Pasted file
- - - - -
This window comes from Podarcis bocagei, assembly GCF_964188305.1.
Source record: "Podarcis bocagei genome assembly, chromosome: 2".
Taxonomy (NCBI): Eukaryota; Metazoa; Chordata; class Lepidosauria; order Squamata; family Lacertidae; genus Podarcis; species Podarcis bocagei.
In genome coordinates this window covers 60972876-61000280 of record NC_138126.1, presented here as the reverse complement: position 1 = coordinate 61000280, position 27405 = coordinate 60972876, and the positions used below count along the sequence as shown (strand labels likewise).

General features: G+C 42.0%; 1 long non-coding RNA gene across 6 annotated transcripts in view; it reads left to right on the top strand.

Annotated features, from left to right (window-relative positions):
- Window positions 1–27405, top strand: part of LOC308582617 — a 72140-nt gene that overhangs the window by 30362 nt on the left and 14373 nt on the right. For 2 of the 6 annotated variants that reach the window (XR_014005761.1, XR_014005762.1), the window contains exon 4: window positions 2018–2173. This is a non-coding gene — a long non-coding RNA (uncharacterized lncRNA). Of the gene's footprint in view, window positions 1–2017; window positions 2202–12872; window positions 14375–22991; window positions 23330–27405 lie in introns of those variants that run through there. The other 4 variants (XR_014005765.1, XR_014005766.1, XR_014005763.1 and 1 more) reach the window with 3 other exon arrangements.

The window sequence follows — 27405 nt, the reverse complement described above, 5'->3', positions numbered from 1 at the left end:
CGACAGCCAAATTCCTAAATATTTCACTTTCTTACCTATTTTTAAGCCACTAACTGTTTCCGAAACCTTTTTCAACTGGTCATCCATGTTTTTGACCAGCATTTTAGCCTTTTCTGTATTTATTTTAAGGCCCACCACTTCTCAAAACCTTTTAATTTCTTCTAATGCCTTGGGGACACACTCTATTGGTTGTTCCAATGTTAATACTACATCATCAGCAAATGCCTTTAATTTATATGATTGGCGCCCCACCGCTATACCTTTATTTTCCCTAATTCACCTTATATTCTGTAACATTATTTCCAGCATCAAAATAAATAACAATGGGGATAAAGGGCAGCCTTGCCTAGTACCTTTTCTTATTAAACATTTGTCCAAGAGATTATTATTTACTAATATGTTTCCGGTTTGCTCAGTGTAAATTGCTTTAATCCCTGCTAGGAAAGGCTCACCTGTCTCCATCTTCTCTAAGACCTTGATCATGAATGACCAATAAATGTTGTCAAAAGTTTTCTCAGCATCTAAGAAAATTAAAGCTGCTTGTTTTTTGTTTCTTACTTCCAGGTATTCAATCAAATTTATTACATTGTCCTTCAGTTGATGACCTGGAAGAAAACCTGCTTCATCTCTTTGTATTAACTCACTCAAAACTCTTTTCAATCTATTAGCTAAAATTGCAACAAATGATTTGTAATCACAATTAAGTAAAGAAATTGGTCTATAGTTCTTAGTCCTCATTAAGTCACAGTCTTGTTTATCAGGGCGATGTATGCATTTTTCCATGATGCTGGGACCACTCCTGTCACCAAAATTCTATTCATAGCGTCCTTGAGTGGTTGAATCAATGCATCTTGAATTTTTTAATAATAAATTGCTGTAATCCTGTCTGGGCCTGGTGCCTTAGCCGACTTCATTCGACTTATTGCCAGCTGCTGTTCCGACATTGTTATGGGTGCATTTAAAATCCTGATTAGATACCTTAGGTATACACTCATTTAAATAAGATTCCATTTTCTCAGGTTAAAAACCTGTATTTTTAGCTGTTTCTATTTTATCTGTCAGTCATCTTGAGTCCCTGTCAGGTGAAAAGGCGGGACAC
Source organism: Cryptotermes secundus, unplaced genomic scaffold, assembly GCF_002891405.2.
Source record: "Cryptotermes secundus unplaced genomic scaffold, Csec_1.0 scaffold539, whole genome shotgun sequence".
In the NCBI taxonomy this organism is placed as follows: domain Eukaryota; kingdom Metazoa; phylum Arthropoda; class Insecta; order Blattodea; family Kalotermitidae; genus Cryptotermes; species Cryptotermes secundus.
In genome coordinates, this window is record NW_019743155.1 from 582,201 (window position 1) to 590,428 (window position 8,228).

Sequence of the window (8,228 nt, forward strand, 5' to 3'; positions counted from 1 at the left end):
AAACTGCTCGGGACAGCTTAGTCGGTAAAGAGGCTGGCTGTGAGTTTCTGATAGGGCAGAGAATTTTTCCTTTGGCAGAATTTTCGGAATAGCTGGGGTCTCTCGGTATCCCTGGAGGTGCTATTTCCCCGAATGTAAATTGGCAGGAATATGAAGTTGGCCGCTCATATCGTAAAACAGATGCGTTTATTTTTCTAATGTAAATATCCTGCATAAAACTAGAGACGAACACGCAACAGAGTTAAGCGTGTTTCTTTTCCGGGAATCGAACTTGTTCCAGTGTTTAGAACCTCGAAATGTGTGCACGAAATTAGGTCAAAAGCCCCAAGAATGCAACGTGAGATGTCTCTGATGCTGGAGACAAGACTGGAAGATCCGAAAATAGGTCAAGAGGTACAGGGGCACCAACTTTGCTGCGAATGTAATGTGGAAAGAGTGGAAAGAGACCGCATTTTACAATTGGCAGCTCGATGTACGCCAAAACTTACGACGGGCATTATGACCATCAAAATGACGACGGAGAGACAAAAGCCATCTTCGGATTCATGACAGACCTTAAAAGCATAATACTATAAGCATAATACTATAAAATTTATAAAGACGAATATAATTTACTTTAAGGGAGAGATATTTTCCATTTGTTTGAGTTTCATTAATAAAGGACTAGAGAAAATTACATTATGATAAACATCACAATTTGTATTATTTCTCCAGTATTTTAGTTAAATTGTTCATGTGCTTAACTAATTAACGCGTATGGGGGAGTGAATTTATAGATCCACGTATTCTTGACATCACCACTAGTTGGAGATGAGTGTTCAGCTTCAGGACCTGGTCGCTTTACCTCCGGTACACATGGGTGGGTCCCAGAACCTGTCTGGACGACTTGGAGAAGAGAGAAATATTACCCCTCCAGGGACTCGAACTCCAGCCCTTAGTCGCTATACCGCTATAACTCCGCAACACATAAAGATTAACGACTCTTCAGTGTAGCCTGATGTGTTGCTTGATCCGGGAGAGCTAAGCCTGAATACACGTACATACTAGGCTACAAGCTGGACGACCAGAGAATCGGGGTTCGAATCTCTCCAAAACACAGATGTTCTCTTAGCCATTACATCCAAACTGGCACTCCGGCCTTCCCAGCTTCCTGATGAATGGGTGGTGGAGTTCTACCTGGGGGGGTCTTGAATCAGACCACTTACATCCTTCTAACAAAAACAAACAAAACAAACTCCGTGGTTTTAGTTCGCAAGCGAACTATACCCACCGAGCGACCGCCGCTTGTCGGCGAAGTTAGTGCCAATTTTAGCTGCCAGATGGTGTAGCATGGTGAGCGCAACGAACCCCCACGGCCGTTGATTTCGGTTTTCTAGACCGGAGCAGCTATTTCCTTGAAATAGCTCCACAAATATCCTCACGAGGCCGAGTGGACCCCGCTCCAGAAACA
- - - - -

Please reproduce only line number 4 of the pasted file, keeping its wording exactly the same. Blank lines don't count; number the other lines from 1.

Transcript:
In genome coordinates this window covers 60972876-61000280 of record NC_138126.1, presented here as the reverse complement: position 1 = coordinate 61000280, position 27405 = coordinate 60972876, and the positions used below count along the sequence as shown (strand labels likewise).